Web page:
Can I Drink Coffee Before Bed?
Anyone publicly drinking coffee after 3:00 p.m. has heard some nag say, “Coffee now? Wow, you’ll be up all night!”
The idea seems reasonable. Many people drink coffee for the caffeine punch that boosts their energy levels and keeps them moving at work. Drinking coffee at night seems like an easy way to ensure tossing and turning in bed, restless sleep, and exhaustion the next day. As Jimmy MacDonald from the 1940 comedy Christmas in July might say, “If you can’t sleep at night, it’s not the coffee, it’s the bunk!” (The line is funnier in the movie, trust us.)
So does coffee keep us up at night? The answer, like many complicated answers, is a yes, no, and it depends. The complexity stems from the fact that caffeine, like many substances, can affect different bodies in different ways. Weight, metabolism, and tolerance can all have bearing on how a cup of coffee may influence a person’s sleep. Someone who drinks large amounts of caffeine daily may not notice a single cup late in the day, whereas someone who rarely drinks anything stronger than herbal tea may find themselves feeling wired after a single cup.
Caffeine is a stimulant that arouses the central nervous system. As a result, caffeine produces a sense of alertness, energy, and focus. This is why so many people prefer to drink coffee in the morning or early afternoon, to fight off fatigue or sleepiness. The key here is dosage. The more caffeine you consume, the more alert you will likely feel. While a cup around 3 p.m. is unlikely to cause sleep trouble for most people, drinking several cups at 9 p.m. almost certainly will.
The more caffeine consumed, the longer its effects may be felt. This is because caffeine has a half-life of about three to five hours. This means that five hours after drinking a cup of coffee, half of the caffeine consumed remains in the body. Five hours after that, the amount of caffeine in the body is halved again, leaving a quarter of the original amount consumed. Because of this half-life effect, the amount of caffeine a person drinks is as important as the time they drink it. Drinking two cups of coffee five hours before bedtime may lead to similar sleep disturbances as drinking one cup just before tucking in for the night.
As caffeine dosage is the most important part of the equation, the type of coffee you drink matters. While espresso has a reputation for being especially strong in caffeine, it may be a wiser choice than a full cup of black coffee in the evening. Espresso contains more caffeine per ounce than black coffee, but black coffee is rarely consumed a single ounce at a time. While one shot of espresso contains 64 milligrams of caffeine, a 12 oz cup of black coffee contains approximately 150 milligrams. That’s more than twice as much caffeine in the “weaker” drink.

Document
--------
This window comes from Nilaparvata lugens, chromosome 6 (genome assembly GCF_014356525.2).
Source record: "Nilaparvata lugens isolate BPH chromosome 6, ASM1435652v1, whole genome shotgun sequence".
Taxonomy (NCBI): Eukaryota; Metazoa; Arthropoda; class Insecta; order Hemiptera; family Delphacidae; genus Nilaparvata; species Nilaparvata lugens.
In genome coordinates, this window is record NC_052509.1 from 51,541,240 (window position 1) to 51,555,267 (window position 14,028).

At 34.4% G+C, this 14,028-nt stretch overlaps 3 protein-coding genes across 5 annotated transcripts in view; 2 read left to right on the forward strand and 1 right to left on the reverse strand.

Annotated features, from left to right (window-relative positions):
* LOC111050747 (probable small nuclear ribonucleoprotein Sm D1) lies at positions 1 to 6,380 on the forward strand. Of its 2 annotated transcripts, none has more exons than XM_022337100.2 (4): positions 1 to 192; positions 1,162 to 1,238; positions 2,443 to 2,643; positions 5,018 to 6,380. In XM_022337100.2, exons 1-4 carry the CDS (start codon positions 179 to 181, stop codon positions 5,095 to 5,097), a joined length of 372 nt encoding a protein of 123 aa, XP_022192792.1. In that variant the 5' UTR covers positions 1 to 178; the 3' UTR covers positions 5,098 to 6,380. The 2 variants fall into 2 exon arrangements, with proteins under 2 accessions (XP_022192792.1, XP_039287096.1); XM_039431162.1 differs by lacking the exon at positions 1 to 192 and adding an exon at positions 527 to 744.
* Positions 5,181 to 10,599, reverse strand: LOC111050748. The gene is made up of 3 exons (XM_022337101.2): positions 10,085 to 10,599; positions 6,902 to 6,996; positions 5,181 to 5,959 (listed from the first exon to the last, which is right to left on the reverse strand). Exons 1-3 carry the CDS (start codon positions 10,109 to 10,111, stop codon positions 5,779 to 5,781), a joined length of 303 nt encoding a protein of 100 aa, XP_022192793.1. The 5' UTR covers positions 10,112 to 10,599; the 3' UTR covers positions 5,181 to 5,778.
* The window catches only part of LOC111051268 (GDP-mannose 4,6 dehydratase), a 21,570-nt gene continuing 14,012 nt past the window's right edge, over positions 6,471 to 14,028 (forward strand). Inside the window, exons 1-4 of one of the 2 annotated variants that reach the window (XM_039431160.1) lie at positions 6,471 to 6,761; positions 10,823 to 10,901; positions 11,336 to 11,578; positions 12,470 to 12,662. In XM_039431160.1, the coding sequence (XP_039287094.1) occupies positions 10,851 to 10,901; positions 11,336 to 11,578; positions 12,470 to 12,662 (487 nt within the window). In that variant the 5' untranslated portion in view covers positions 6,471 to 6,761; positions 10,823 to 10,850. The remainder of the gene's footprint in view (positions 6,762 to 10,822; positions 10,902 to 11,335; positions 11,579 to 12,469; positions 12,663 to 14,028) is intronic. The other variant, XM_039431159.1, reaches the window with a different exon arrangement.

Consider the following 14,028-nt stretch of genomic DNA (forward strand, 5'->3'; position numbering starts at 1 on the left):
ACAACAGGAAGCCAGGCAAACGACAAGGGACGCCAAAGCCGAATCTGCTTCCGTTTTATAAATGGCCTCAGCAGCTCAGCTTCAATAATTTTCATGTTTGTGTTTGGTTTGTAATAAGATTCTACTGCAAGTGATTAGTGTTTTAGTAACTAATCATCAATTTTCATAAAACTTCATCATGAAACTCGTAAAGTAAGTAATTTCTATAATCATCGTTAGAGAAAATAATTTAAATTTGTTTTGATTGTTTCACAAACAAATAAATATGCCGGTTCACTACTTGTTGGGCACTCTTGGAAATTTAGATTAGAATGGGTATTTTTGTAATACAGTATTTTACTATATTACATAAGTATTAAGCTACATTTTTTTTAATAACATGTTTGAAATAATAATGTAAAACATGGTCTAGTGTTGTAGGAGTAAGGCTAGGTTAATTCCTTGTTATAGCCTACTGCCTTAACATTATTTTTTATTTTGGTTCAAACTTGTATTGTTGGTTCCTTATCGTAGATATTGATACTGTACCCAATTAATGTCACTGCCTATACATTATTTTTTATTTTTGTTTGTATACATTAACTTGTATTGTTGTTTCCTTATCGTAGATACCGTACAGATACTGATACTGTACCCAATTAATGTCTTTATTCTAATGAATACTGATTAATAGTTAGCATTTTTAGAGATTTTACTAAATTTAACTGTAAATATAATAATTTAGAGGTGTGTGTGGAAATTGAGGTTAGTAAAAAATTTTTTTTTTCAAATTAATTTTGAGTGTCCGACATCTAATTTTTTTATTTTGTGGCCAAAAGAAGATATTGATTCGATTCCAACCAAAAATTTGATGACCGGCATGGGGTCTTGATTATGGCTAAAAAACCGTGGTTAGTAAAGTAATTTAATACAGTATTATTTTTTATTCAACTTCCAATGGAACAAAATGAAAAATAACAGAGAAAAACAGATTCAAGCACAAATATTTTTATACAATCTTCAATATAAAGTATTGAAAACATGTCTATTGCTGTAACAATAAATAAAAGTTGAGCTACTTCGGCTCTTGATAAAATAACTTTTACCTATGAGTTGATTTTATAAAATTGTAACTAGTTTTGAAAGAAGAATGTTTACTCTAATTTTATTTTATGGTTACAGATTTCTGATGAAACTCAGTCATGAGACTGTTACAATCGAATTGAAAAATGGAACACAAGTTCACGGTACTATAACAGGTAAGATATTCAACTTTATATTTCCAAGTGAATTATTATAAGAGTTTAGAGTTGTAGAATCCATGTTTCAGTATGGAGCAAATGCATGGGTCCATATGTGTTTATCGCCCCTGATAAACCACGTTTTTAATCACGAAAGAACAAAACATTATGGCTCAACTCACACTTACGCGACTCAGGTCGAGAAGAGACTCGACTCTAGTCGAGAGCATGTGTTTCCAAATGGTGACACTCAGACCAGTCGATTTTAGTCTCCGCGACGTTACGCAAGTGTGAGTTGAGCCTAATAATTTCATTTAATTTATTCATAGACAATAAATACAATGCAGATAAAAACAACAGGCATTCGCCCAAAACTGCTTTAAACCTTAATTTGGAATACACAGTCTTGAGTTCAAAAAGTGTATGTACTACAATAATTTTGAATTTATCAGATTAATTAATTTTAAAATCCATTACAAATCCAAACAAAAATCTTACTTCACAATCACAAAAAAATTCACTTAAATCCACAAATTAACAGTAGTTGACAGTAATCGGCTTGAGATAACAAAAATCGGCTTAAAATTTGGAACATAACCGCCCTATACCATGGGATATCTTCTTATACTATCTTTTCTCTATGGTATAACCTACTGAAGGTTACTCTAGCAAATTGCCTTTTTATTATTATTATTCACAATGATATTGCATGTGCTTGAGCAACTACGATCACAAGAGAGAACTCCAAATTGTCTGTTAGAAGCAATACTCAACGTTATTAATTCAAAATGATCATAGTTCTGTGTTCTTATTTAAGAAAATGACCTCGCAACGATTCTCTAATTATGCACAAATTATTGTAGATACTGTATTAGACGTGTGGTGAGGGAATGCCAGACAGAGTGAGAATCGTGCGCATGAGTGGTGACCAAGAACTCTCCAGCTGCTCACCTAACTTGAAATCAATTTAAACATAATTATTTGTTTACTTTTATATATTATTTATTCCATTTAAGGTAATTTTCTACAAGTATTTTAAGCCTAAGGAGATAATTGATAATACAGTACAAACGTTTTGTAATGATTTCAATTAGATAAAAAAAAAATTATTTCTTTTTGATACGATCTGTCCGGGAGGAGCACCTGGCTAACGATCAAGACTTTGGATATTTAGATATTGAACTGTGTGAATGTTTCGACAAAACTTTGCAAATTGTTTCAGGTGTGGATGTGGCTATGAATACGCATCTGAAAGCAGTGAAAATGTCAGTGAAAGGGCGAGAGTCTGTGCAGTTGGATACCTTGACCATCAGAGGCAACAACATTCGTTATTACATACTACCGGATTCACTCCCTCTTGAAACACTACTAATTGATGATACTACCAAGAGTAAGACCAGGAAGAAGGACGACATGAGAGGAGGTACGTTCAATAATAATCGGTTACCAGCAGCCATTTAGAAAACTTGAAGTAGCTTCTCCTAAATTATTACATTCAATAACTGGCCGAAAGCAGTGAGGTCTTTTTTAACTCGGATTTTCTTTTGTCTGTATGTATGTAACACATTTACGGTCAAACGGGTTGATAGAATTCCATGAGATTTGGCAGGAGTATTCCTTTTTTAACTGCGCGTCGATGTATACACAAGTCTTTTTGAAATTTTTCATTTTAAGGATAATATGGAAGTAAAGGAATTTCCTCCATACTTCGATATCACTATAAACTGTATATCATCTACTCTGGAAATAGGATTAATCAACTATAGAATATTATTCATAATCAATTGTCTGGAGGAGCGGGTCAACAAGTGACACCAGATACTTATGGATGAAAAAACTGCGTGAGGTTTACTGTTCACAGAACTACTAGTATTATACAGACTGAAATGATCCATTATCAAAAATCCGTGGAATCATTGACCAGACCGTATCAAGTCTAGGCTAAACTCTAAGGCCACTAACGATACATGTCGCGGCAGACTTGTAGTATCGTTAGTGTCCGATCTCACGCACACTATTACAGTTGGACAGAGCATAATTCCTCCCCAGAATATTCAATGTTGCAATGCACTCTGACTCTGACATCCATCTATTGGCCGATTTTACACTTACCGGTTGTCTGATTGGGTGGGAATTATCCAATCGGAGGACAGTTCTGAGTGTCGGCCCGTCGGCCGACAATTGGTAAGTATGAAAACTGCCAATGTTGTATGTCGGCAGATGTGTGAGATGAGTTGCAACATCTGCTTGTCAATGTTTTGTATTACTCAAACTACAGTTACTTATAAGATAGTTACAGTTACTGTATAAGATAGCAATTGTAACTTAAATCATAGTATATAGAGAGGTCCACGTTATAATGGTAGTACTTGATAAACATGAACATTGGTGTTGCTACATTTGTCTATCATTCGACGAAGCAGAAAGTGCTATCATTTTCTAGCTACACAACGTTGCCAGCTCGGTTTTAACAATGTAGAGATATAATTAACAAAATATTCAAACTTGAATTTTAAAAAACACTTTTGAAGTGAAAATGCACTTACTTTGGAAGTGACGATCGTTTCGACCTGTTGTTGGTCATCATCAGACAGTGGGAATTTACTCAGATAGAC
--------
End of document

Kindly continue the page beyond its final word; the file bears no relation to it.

This explains why many cultures, such as the Italians, may prefer espresso after dinner. A quick shot of moderate amounts of caffeine can fight off the heavy feeling that follows a large meal, while quickly drinking it allows it to wear off in the hours between dinner and bed. In three to five hours, the amount of caffeine in the bloodstream after a shot of espresso is roughly equivalent to the amount you could consume in a cup of tea.
If insomnia is a frequent visitor in your life, adjusting the timing and total amount of caffeine you consume during the day may help. While it may be tempting to drink large amounts of caffeine in the morning, that caffeine may still be present in your bloodstream at night. Learning to moderate the total dosage you take in during the day and tapering off caffeine in the afternoon can help prevent restless nights.
Regardless of all the talk of dosage and half-lives, the most important consideration for drinking coffee near bedtime is how it makes you feel. Does coffee make you feel restless at bedtime? Do you wake up feeling fatigued the next day because you didn’t sleep well? Or do you drink a cup of coffee at 8 p.m. and fall asleep without issue at 9 p.m.? Some people find that a hot cup of coffee with milk and sugar helps them relax in the evening, which, in turn, facilitates sleepiness. Whatever the case, you are most in tune with your body, so do what feels right for you.
Products like our Downward Dog Decaf can ward off the nighttime jitters while still delivering all the pleasure of a high-quality cup of coffee. The best part? Downward Dog Decaf is a coffee that supports animal rescue. It’s how we make a paws-itive impact on the lives of animals. This is true for all of our products; from decaffeinated blends to cold brew coffee packs, our products make a difference. That’s how we sleep at night. We hope it helps you too.